Backstage at the Electric Factory, the quintet known as O.A.R., all clad in blue jeans and assorted rock 'n' roll t-shirts, could easily be mistaken for a group of college kids -- the same crowd that makes up the majority of the band's fanbase. A grassroots effort, propelled almost entirely by word-of-mouth, O.A.R. is a jam band phenomenon now steered by Atlantic Records. They're all 24 or 25 years old and down to earth. As Street walks in, they are marveling at the news that saxophonist "Jerry [DePizzo] quit smoking."

Drummer Chris Culos unsuccessfully tries to explain what O.A.R. (Of A Revolution) means, saying, "It comes from a short story that Marc wrote..." But not before Roberge interrupts. Like four of the five band members, frontman Roberge grew up in Rockville, Maryland, yet he -- like his Inuit mother -- was born in Alaska: "Of a Revolution was sort of like my people's struggle." Gesturing back to Culos, he says, "I feel like they've taken it and run with it."

Indeed, Culos' vision of O.A.R.'s significance is personal: "Because we had been a rock band at a time, we had been playing covers. We had other original music, but this music was a revolution for ourselves."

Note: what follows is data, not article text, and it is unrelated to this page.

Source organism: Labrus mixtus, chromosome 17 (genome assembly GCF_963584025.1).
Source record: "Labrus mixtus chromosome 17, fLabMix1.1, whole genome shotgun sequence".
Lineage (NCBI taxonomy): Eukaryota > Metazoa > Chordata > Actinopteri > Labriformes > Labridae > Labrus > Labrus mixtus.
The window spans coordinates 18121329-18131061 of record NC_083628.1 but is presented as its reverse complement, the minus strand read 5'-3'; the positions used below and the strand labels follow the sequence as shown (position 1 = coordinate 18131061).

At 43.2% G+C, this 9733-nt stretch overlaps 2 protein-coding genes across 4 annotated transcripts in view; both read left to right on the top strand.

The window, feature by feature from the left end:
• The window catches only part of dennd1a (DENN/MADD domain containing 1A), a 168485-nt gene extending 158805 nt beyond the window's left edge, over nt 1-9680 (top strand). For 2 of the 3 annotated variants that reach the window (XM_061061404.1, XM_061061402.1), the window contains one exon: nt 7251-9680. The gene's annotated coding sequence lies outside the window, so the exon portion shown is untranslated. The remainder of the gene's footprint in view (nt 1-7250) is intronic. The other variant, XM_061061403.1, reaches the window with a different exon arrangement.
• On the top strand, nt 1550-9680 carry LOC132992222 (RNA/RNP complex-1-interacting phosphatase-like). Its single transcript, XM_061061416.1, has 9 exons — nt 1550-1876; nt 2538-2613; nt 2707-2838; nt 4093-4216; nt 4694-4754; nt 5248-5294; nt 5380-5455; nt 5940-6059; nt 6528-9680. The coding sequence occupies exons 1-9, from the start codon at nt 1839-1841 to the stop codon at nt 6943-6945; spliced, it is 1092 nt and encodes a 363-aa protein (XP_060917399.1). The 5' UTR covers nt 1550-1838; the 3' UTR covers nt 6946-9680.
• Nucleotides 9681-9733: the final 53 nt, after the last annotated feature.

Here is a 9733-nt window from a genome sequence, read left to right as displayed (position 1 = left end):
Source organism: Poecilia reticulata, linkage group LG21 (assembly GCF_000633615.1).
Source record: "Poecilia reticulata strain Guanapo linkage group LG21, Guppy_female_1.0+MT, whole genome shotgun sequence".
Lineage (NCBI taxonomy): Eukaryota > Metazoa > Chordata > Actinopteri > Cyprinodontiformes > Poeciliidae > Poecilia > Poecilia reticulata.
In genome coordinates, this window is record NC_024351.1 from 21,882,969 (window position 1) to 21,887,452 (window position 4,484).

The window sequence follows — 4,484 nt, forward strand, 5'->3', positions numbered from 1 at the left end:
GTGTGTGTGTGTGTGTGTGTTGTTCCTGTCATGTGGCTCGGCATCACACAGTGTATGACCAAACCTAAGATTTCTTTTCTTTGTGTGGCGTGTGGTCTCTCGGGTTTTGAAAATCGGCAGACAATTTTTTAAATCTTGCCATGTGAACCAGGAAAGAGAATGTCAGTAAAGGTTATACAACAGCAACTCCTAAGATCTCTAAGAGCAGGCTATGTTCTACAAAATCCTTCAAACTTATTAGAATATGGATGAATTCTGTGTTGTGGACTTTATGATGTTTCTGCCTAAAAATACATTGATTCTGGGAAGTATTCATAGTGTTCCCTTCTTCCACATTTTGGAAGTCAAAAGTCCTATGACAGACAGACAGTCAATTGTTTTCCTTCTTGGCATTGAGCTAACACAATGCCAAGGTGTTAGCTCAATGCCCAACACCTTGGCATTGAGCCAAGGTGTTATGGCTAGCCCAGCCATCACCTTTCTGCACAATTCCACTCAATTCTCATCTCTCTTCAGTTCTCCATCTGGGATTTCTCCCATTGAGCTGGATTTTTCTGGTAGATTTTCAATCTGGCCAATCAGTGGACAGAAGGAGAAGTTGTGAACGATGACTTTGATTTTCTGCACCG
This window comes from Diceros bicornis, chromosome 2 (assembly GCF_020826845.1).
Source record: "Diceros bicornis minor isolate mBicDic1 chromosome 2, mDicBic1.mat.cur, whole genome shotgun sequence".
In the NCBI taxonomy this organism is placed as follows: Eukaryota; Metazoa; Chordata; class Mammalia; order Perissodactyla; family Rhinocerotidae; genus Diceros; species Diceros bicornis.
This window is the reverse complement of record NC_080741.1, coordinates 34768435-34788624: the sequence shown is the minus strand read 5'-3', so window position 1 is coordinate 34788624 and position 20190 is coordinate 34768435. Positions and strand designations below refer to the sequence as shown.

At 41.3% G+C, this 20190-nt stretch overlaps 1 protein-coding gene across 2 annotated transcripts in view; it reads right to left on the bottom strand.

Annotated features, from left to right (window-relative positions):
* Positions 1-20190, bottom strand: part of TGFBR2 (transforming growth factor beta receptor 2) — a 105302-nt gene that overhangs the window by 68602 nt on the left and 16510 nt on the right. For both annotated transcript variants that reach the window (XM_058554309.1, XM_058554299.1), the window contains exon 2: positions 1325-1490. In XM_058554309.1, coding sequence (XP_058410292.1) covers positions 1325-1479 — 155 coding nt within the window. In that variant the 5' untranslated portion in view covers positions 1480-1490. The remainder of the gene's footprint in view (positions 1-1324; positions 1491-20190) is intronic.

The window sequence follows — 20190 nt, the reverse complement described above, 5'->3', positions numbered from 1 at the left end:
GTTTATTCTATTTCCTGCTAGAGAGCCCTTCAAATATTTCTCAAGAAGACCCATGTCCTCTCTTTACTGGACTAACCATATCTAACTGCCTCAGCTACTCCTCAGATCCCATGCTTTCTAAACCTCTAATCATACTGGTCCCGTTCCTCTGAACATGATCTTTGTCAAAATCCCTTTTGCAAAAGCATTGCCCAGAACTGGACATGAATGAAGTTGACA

O.A.R. can generate personal epiphanies, but this is not the type of band that will make waves on the air. Although the band's 2003 single "Hey Girl" garnered some radio play, an attempt at MTV exposure was laughable -- especially to the band members themselves -- and it makes sense why: "It didn't get played. It was a video, but it wasn't a video." DePizzo says, "It was basically footage of us on the road being jackasses. [They compiled] that with some live footage and were like, 'Oh hey, we got a video.'" The band is looking to make a "more MTV-esque" video with "Right on Time," which they feel is the strongest track on their latest record.

Vivacious and snarky, Roberge was probably Rockville's class clown. He's happy with the band's success, despite the grueling tour schedule: "It's part of the territory." For him, "the good news is that the shows are getting better and the kids are still excited -- and that's all that matters." Later, after several unsavory comments -- about his hemorrhoids, his personal experiences with drinking urine and a peculiar fascination with Vietnamese boys -- Roberge exclaims, "Take everything I say seriously, I'm the anchor point. It was my story"